"Three Justices shall constitute a quorum for sessions in divisions: Provided, That when the required quorum for the particular division cannot be had due to the legal disqualification or temporary disability of a Justice or of a vacancy occurring therein, the Presiding Justice may designate an Associate Justice of the Court, to be determined by strict rotation on the basis of the reverse order of precedence, to sit as a special member of said division with all the rights and prerogatives of a regular member of said division in the trial and determination of a case or cases assigned thereto, unless the operation of the court will be prejudiced thereby, in which case, the President shall, upon the recommendation of the Presiding Justice, designate any Justice or Justices of the Court of Appeals to sit temporarily therein."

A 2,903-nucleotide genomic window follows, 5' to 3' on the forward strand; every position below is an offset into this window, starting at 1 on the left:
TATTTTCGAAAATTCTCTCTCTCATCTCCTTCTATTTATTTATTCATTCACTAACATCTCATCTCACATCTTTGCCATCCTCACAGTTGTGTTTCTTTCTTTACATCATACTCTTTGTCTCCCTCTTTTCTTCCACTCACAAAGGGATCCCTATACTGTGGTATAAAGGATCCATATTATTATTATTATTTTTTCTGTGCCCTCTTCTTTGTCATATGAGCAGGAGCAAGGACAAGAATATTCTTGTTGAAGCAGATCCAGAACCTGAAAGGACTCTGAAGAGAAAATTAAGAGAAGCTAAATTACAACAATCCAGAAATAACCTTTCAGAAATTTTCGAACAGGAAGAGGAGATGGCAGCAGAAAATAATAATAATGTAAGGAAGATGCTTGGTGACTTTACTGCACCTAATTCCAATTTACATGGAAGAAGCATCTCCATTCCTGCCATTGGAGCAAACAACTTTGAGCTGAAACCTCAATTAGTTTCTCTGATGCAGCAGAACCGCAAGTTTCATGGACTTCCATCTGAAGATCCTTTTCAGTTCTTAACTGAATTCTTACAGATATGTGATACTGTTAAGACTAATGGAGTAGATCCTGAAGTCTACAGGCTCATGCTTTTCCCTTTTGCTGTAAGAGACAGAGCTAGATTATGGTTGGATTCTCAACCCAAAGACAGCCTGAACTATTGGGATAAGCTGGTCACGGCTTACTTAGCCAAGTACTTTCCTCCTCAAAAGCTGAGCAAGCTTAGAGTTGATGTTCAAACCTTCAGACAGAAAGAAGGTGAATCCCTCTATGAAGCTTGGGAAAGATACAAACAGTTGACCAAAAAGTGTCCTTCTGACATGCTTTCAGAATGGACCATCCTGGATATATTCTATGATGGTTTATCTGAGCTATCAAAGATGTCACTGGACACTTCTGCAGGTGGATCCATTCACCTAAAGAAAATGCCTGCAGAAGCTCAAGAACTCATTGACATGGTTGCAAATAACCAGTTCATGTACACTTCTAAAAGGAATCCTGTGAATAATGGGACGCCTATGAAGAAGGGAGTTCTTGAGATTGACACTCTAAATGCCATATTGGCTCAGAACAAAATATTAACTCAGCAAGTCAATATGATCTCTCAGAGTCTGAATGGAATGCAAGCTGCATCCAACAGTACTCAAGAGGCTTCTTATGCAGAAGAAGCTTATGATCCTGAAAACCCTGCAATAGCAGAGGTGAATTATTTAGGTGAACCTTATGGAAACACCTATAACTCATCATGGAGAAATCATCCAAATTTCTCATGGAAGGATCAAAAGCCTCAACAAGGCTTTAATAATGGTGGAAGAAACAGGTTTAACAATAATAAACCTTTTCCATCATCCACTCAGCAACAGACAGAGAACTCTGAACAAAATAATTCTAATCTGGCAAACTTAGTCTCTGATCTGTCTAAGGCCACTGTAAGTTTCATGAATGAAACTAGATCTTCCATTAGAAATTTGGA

QUESTION NO. 8. Petitioners Dante V. Liban, Reynaldo M. Bernardo, and Salvador M. Viari (petitioners) filed with this Court a Petition to Declare Richard J. Gordon as Having Forfeited His Seat in the Senate. Petitioners are officers of the Board of Directors of the Quezon City Red Cross Chapter while respondent is Chairman of the Philippine National Red Cross (PNRC) Board of Governors.

During respondent’s incumbency as a member of the Senate of the Philippines, he was elected Chairman of the PNRC during the 23 February 2006 meeting of the PNRC Board of Governors. Petitioners allege that by accepting the chairmanship of the PNRC Board of Governors, respondent has ceased to be a member of the Senate as provided in Section 13, Article VI of the Constitution, which reads: